We believe we are partly benefiting from improved household spending that reflects consumer optimism around the Japanese government's efforts to stimulate their economy and it's possible that some of the decline in Japanese tourists spending in the U.S. could be showing up in more locally made purchases. Most importantly, we believe the overall sales growth continues to demonstrate the strength of our brand. So the good news is that sales in Japan are performing quite well, but the picture on paper looks different when considering that the yen year-over-year has weakened more than 20% versus the U.S. dollar. As a result, the 7% sales growth in yen translated into a 14% sales decline to $136 million. Our internal sales and earnings forecast for the second half of the year incorporates a yen rate roughly in line with recent levels.
We now operate 54 stores in Japan. During the quarter, a Tiffany store in Tokyo located within the Matsuzakaya Ginza department store was closed due to the entire department store's closing for a multiyear renovation, but we are well-situated to serve their existing customers in our major Ginza store nearby and in Mitsukoshi Ginza store.
In Europe, total sales rose 11% in the quarter due to higher average price and an increase in units sold in most jewelry categories. On a constant-exchange-rate basis, sales increased 10% in total and 7% on a comparable store basis, which met our expectation.
Looking across the region, like-for-like sales growth actually accelerated in the United Kingdom and exceeded more modest comp growth in most of Continental Europe in the second quarter, after seeing the opposite pattern in the first quarter. Sales to local European customers were up in the quarter. Sales to tourists have also become a meaningful factor, estimated to represent more than 1/4 of our European sales. But there were no discernible local-versus-tourist sales patterns from country-to-country from which to draw any conclusions.
During the quarter, we opened a store in Verona, Italy, marking our sixth store in that important country, and we finished the quarter operating 35 stores in Europe.
Rounding out the geographical review, Tiffany's other sales increased 33% in the second quarter. July marked the first anniversary of the conversion of 5 existing Tiffany stores in the United Arab Emirates, 3 in Dubai and 2 in Abu Dhabi, from wholesale distribution to company-operated locations, and we began to record the retail sales of those stores during July 2012. We believe there is solid, long-term growth potential for Tiffany to enhance brand awareness and expand its customer base in the Middle East. We finished the quarter with 277 company-operated stores. Our plan continues to call for opening 16 stores this year, with 4 already opened in the first half of the year. We've also closed 1 store each in Japan and Taiwan, resulting in a net addition of 14 locations for the year. And of course, we're also renovating a number of existing stores.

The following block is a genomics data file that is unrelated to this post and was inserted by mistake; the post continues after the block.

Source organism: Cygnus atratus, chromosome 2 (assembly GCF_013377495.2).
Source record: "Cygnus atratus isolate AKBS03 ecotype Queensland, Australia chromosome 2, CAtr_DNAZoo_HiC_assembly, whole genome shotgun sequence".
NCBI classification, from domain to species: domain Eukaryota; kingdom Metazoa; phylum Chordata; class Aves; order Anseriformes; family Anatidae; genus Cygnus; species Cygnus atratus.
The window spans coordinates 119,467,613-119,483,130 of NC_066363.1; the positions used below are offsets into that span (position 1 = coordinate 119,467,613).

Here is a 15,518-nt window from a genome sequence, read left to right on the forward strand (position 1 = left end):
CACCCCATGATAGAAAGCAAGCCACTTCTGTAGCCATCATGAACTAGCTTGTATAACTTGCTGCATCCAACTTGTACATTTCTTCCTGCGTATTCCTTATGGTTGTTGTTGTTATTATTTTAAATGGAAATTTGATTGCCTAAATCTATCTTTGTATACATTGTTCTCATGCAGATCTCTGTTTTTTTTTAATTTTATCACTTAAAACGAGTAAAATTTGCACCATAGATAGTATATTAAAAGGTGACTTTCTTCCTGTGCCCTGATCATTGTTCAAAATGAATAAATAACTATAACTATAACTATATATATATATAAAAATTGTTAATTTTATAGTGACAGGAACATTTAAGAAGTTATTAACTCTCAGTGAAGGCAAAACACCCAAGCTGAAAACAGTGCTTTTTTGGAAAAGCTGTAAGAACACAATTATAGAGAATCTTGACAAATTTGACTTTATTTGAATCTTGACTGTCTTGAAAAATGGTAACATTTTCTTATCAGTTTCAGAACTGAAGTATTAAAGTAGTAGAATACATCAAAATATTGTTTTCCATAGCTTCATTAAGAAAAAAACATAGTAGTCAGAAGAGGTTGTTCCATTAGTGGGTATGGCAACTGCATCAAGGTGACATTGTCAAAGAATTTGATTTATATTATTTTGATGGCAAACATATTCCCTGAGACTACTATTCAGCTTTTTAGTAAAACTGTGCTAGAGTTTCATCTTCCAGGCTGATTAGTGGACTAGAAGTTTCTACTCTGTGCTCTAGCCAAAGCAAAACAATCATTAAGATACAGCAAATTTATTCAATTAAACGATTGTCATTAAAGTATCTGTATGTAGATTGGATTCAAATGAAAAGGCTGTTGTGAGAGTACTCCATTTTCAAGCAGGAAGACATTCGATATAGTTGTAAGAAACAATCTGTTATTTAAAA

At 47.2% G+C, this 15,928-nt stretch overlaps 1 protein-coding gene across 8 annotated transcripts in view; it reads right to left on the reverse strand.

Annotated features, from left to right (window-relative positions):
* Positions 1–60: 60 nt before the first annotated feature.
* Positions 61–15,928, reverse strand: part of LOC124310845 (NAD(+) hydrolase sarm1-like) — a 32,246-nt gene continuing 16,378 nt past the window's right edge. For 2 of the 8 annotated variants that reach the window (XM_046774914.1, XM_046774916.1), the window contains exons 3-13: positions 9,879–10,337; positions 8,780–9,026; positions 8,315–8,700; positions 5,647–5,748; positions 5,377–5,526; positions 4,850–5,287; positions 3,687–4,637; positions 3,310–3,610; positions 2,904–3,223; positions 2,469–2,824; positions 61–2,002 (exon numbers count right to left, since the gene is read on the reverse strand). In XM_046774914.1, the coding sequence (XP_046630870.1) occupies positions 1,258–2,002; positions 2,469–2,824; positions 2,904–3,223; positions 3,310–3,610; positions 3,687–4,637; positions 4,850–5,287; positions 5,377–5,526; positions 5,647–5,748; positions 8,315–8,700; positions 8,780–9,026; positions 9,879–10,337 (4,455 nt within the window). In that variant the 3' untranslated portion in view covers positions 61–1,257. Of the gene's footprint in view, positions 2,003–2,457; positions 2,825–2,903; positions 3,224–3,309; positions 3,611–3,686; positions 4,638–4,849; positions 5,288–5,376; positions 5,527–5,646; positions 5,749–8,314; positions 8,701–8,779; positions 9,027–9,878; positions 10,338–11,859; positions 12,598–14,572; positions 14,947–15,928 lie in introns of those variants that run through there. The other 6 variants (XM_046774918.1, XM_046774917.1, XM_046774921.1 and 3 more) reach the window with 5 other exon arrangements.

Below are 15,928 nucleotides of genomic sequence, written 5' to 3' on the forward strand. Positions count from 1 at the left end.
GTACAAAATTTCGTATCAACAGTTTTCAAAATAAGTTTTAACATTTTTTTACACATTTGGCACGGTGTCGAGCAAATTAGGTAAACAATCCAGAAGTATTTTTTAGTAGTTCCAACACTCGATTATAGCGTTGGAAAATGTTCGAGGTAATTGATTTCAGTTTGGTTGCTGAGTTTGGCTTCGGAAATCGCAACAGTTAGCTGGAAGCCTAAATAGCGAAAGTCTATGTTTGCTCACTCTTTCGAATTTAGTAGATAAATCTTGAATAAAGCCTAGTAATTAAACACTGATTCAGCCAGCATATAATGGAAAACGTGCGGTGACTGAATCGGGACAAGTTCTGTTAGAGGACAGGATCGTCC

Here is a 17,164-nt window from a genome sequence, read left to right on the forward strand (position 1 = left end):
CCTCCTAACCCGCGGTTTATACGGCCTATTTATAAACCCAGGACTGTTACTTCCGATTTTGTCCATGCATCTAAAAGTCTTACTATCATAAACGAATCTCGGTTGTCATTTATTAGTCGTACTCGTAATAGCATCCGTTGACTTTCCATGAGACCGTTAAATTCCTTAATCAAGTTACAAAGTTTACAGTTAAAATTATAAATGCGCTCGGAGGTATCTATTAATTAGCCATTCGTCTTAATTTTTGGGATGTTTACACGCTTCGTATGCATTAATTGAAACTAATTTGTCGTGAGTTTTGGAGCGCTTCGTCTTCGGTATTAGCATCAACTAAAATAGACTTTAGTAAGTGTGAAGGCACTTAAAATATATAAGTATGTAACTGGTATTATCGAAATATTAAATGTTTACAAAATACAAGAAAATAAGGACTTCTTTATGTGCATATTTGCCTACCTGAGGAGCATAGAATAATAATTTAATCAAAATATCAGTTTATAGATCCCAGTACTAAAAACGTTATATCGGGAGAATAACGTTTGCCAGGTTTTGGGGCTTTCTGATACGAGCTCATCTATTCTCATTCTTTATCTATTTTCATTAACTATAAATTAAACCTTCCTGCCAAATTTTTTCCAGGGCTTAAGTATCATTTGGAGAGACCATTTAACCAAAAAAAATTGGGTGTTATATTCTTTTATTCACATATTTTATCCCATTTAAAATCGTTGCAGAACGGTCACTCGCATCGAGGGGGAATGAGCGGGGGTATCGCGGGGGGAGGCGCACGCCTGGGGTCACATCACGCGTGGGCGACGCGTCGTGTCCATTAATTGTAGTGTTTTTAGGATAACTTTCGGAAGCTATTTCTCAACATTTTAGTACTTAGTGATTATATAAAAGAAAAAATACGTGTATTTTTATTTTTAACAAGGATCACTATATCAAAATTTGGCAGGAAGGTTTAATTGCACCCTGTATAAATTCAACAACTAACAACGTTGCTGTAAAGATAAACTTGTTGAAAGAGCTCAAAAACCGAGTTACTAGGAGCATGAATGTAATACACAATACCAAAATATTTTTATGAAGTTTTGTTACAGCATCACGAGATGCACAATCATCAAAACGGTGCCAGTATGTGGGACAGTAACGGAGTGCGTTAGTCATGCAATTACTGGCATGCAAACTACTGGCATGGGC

In the Americas, the 6 planned stores include 3 in the U.S.: in New Jersey's Garden State Plaza, which opened earlier this month; in Cleveland's Eton Center, which will open tomorrow; and a store in New Orleans, in The Shops at Canal Place. As well as our 10th store in Mexico in Villahermosa, which has opened; a store in the West Edmonton Mall in Alberta, Canada; and our fifth store in Brazil, in Curitiba. And we're excited that later this week, we will relocate our Bloor Street store in Toronto to a site 1 block away that gives us more selling space with actually less gross square footage, and will provide an extraordinary shopping environment and experience for our customers.
The 7 new stores planned in the Asia-Pacific region this year range from 4 in China, one of which has opened in Xi'an, to the store we opened in Hong Kong's Times Square shopping mall in the second quarter and 2 other locations elsewhere. Lastly, in Europe, the 3 new stores this year include the store we opened in the Excelsior in Verona, Italy in the second quarter; as well as the store in Stuttgart, Germany in the Breuninger department store; and 1 other planned store, which will get us to 37 European stores by year-end. And we're very excited to recently announce our plans to open Tiffany's first company-operated store in Russia next year. The 4,500 square foot or 420 square meter location will be situated in the renowned GUM department store in Moscow.